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Massive profits for hackers

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With automated tools and hackers for hire, cybercrime has turned into a game for profit. Recent research from F5 Labs shows that out of 429 reported breaches studied between 2005 and 2017, hackers gained $2.75 billion on the black market.

The digital world has opened the door to unprecedented levels of malicious attacks, putting applications, corporate data, operational infrastructure, and reputations at risk. The consequence is that many CISOs and C-Suite executives are falling on their swords due to serious data breaches. In addition, cuts to IT budgets and slashes in resources mean the onslaught of cyber-attacks is leaving many organisations vulnerable.

Offensive Moves

New cloud-based apps create a host of complex challenges and new risks. Hackers thrive in this fast-paced environment of uncertainty and development. In fencing, a “disengage” is a move used to trick the opponent by attacking a specific target and moving in a semi-circle arc to strike a different area. Today’s hacker is similarly deceptive, wielding seven common threat techniques for maximum disruption and profit. Their key offensive moves include Malicious Bots, Credential stuffing, DDoS, Ransomware, Web fraud, Phishing, and Malware.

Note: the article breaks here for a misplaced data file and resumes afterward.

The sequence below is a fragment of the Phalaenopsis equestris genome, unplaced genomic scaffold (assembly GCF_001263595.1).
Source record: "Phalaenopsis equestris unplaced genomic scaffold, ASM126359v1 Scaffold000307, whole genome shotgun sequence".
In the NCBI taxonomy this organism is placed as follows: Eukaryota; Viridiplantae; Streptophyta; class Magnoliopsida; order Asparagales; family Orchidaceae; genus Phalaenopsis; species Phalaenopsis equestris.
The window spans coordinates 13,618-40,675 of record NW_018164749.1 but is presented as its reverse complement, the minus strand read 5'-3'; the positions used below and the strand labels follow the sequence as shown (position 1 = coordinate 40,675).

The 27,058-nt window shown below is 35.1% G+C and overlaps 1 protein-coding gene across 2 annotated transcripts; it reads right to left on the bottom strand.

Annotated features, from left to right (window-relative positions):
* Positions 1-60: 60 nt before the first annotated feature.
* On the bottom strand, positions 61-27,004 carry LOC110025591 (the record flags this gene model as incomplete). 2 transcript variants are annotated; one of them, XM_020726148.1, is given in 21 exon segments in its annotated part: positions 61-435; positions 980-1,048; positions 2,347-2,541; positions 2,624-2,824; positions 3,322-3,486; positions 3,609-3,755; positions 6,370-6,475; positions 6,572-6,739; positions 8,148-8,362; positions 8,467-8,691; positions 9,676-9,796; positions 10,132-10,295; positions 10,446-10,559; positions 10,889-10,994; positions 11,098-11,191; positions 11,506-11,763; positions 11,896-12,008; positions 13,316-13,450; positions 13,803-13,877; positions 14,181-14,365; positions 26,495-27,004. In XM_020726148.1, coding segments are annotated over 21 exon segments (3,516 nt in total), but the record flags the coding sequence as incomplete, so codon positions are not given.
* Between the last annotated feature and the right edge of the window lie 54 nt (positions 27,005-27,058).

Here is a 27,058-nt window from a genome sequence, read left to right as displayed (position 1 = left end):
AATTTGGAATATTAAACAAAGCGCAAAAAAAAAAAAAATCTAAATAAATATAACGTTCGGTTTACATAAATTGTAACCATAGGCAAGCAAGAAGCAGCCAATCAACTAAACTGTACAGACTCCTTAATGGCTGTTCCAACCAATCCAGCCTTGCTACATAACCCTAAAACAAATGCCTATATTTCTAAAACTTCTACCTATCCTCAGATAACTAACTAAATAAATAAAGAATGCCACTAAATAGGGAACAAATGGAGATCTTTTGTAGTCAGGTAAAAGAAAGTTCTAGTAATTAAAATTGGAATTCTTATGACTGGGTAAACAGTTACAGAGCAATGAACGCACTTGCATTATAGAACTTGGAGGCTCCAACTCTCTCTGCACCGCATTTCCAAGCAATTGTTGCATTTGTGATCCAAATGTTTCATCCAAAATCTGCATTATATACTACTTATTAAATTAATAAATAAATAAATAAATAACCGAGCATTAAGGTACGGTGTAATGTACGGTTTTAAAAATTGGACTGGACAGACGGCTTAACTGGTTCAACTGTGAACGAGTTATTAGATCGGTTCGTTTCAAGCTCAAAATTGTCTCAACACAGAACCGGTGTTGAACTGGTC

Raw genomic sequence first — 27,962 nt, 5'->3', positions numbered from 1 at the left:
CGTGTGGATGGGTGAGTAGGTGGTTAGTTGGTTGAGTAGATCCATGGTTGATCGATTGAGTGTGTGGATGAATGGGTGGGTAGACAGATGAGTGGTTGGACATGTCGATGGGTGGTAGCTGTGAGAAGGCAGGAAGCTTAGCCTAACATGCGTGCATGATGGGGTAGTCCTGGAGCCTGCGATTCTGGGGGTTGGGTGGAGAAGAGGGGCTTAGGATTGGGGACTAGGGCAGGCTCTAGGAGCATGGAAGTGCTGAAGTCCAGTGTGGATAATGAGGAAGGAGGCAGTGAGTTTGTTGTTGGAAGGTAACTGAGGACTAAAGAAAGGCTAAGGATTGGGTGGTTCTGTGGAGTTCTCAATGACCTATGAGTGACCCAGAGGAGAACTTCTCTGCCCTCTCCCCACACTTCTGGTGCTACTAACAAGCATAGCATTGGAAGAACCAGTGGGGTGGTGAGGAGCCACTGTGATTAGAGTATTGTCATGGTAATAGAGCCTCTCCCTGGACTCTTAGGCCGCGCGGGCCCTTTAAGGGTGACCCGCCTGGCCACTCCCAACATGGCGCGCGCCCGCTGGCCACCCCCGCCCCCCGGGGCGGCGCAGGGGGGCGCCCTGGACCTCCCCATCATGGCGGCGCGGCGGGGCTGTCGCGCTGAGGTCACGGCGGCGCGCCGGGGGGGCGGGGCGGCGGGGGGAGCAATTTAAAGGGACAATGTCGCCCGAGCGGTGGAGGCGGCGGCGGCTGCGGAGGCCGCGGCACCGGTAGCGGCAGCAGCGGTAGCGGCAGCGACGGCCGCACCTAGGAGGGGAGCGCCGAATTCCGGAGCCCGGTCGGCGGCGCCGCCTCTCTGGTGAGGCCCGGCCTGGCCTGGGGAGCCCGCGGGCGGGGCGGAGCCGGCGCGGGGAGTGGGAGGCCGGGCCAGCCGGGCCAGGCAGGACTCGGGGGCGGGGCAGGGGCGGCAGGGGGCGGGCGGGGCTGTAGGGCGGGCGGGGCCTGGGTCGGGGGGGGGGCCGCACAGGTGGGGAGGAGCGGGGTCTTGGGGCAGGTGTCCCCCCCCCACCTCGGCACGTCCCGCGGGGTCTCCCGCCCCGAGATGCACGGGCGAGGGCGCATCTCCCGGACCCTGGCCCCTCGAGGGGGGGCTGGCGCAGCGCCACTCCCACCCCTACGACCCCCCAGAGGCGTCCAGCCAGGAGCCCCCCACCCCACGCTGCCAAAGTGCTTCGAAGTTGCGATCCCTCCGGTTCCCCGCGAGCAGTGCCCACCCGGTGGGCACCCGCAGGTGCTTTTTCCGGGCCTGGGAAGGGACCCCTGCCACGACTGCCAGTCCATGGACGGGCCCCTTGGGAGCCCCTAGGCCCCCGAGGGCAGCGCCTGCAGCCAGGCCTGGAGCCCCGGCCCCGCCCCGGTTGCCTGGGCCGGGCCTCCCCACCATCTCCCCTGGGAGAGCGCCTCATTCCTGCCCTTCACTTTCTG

What do these attacks have in common? They are frequently associated with malicious bots as the delivery mechanism or the exploit kit. According to Verizon’s latest Data Breach Investigations Report, 77% of web application breaches were associated with the use of botnets to carry out the attacks.

On the web fraud front, attacks often stem from Man-in-the-Browser Injection techniques, delivering a Trickbot via phishing, drive-by-download, or SMB ports. Java-script is then injected into users’ browsing e-commerce or banking sites. This allows attackers to access credentials and steal from bank accounts.